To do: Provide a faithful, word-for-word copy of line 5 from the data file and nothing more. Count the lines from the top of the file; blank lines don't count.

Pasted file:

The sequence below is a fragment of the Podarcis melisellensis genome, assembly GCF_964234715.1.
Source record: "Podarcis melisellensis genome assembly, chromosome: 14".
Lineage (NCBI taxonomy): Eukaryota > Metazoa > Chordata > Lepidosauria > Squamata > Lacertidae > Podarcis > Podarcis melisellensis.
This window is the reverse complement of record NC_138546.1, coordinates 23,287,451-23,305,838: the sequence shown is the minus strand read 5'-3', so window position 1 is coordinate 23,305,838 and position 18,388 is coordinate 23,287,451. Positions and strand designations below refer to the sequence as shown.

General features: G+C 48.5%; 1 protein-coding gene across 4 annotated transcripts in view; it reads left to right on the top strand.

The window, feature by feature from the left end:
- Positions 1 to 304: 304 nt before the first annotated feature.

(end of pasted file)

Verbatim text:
General features: G+C 48.5%; 1 protein-coding gene across 4 annotated transcripts in view; it reads left to right on the top strand.